The Making of the Colossi

Posted By at 7:36 PM on Monday October 17, 2011


These 15 members of the development team can’t miss an opportunity to talk about Shadow of the Colossus. Starting off with the voices of Mr. Fumito Ueda and Mr. Kenji Kaido, the men in charge of the game’s direction, we present to you an updated version of the interview published in the December 2nd, 2005 issue of Weekly Famitsu.

Fumito Ueda (Director)

Involved on all fronts of the game’s development, including the design, plot, and storyboards. His favorite Colossus is Minotaur A (#1). “It’s an important Colossus because it acts as the game’s hook. I worked on it since the very beginning. It took a lot of effort.”

Kenji Kaido (Project Manager)

Served as manager for the project and the development team. His favorite Colossus is Gecko (#8). “I like Bird (#5) as well, but Gecko is the latest trend. I like the way it feels like a pet, and the gas it spits.”

Feedback From the Development Process

At what point during the making of Shadow of the Colossus did you feel it was going to be a game that came from the heart?

Ueda: It was the moment that the posture and timing of Wander’s falls from a moving colossus became real due to the shifting and changing grippable targets in Wander’s surroundings, something we called “transforming collision”, When I saw how his reaction would change depending on where he fell, I thought to myself “There hasn’t been a game like this before.”

Kaido: For me, it would have to be when I lost the impression that the Colossi were moving according to obvious AI algorithms. I felt it all of a sudden one day while I was testing the gameplay. The Colossi didn’t feel alive, and they didn’t feel like animals, but they weren’t machines, either. That felt right to me.

Ueda: If you think of the Colossi as living beings, you might feel kind of sorry for them. You could say the game becomes too graphic. I once had the idea of grabbing onto a Colossi’s eyelids to attack it, for example… I tried to make the game abstract, so you wouldn’t know whether the Colossi were structures or animals, in order to ensure it wasn’t cruel and unusual. If they were nothing like animals, though, it would be weird for them to be growing fur.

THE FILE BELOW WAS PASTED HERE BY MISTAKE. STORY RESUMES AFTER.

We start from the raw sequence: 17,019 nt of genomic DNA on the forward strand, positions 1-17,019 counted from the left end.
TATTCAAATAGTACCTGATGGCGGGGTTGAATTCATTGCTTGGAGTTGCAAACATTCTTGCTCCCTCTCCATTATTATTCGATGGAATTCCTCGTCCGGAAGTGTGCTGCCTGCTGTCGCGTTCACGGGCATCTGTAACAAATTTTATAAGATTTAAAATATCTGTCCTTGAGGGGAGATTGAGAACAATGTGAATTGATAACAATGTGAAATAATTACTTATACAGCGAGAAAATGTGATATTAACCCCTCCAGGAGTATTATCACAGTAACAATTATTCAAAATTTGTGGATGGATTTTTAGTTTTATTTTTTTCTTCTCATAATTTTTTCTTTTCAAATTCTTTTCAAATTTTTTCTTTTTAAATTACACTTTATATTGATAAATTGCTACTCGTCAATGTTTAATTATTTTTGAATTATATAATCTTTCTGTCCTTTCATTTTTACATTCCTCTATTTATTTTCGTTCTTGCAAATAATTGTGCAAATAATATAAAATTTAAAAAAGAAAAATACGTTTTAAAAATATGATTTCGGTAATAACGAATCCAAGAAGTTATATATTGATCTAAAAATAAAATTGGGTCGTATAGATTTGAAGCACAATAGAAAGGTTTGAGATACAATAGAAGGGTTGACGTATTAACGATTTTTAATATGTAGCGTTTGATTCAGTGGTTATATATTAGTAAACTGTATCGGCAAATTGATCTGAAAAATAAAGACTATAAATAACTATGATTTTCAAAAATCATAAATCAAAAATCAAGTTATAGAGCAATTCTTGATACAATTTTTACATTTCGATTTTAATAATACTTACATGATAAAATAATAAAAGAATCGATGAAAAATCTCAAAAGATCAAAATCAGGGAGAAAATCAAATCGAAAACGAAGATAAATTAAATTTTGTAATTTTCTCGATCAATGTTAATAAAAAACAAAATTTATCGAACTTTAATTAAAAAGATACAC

Was it necessary for them to be growing fur?

Ueda: We’d decided on the player being able to grip fur and moss. There was a stage in early development when we questioned whether we’d be able to display fur on the Playstation 2, however. The game needed to have the density of a painting in order to give the player a sense of vastness. We worried that by trying to simply mold things out of polygons and add detailed protrusions we wouldn’t be able to draw them in the right size. We were thinking that the player wouldn’t be able to feel the density when we lightened the data load, but we realized that they’d get a sense of vastness if we used fur. In Shadow of the Colossus, the world is huge, and so are the Colossi. We might’ve been able to pack Colossi in more densely, but then the sense of distance would have decreased.

The Number of Colossi and the Game’s Density

Were there always 16 Colossi?

Ueda: Actually, at first there were 48. That was the number I had in the back of my head when I was planning the game. Putting in that many would have been impossible, however, so I cut it down to 24, half the original number. That’s when I began actually modeling them and coming up with ways to defeat them. We might’ve been able to get 24 done within the development period, but it would have been difficult to implement them while maintaining their quality, so we settled on the present 16.

What basis was used to decide which ones to keep and which to reject?

Ueda: When deciding which Colossi to keep and which to reject, we evaluated their level of completion at the time and ensure that the way they were defeated didn’t overlap with the method for another Colossus. We tried to have it so that you could beat the Colossi that appeared in the beginning without using the terrain. Eventually, you make use of the surrounding environment and the Colossi themselves become trickier. Working within these bounds, we removed the Colossi that had were defeated by similar means.